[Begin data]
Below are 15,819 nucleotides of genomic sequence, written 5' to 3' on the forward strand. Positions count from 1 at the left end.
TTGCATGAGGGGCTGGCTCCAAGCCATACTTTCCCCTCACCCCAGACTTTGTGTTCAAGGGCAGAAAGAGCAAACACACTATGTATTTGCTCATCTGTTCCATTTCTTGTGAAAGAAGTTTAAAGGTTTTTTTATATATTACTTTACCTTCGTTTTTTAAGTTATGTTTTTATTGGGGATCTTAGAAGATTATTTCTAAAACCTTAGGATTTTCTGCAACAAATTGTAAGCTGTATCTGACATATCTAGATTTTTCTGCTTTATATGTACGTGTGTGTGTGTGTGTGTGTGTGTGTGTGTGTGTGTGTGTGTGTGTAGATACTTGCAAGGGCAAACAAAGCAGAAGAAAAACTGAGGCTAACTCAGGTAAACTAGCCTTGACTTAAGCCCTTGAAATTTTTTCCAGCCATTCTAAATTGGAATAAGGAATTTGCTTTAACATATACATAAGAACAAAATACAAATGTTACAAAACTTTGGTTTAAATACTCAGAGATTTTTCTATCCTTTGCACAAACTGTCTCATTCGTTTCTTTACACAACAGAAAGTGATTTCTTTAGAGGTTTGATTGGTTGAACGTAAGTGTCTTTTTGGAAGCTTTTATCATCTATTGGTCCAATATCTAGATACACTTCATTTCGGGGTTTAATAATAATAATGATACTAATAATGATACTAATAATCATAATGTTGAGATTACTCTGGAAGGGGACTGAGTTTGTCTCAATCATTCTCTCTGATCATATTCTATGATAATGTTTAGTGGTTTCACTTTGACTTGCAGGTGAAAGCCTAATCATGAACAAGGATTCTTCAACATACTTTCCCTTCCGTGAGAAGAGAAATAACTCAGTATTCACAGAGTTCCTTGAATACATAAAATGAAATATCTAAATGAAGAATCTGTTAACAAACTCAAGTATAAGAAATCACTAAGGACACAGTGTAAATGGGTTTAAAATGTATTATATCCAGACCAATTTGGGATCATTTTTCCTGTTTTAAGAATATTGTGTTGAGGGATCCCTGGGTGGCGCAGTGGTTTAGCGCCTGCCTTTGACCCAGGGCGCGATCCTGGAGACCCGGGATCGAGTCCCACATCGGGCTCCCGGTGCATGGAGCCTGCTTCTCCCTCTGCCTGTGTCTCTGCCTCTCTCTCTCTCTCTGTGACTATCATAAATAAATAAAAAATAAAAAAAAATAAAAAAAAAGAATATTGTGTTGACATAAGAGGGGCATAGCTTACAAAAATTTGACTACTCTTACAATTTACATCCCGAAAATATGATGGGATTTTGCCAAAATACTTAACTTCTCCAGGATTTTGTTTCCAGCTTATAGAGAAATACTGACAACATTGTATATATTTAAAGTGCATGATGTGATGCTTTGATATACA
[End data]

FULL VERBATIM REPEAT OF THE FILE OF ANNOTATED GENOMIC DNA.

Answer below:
Below are 15,819 nucleotides of genomic sequence, written 5' to 3' on the forward strand. Positions count from 1 at the left end.
TTGCATGAGGGGCTGGCTCCAAGCCATACTTTCCCCTCACCCCAGACTTTGTGTTCAAGGGCAGAAAGAGCAAACACACTATGTATTTGCTCATCTGTTCCATTTCTTGTGAAAGAAGTTTAAAGGTTTTTTTATATATTACTTTACCTTCGTTTTTTAAGTTATGTTTTTATTGGGGATCTTAGAAGATTATTTCTAAAACCTTAGGATTTTCTGCAACAAATTGTAAGCTGTATCTGACATATCTAGATTTTTCTGCTTTATATGTACGTGTGTGTGTGTGTGTGTGTGTGTGTGTGTGTGTGTGTGTGTGTGTAGATACTTGCAAGGGCAAACAAAGCAGAAGAAAAACTGAGGCTAACTCAGGTAAACTAGCCTTGACTTAAGCCCTTGAAATTTTTTCCAGCCATTCTAAATTGGAATAAGGAATTTGCTTTAACATATACATAAGAACAAAATACAAATGTTACAAAACTTTGGTTTAAATACTCAGAGATTTTTCTATCCTTTGCACAAACTGTCTCATTCGTTTCTTTACACAACAGAAAGTGATTTCTTTAGAGGTTTGATTGGTTGAACGTAAGTGTCTTTTTGGAAGCTTTTATCATCTATTGGTCCAATATCTAGATACACTTCATTTCGGGGTTTAATAATAATAATGATACTAATAATGATACTAATAATCATAATGTTGAGATTACTCTGGAAGGGGACTGAGTTTGTCTCAATCATTCTCTCTGATCATATTCTATGATAATGTTTAGTGGTTTCACTTTGACTTGCAGGTGAAAGCCTAATCATGAACAAGGATTCTTCAACATACTTTCCCTTCCGTGAGAAGAGAAATAACTCAGTATTCACAGAGTTCCTTGAATACATAAAATGAAATATCTAAATGAAGAATCTGTTAACAAACTCAAGTATAAGAAATCACTAAGGACACAGTGTAAATGGGTTTAAAATGTATTATATCCAGACCAATTTGGGATCATTTTTCCTGTTTTAAGAATATTGTGTTGAGGGATCCCTGGGTGGCGCAGTGGTTTAGCGCCTGCCTTTGACCCAGGGCGCGATCCTGGAGACCCGGGATCGAGTCCCACATCGGGCTCCCGGTGCATGGAGCCTGCTTCTCCCTCTGCCTGTGTCTCTGCCTCTCTCTCTCTCTCTGTGACTATCATAAATAAATAAAAAATAAAAAAAAATAAAAAAAAAGAATATTGTGTTGACATAAGAGGGGCATAGCTTACAAAAATTTGACTACTCTTACAATTTACATCCCGAAAATATGATGGGATTTTGCCAAAATACTTAACTTCTCCAGGATTTTGTTTCCAGCTTATAGAGAAATACTGACAACATTGTATATATTTAAAGTGCATGATGTGATGCTTTGATATACA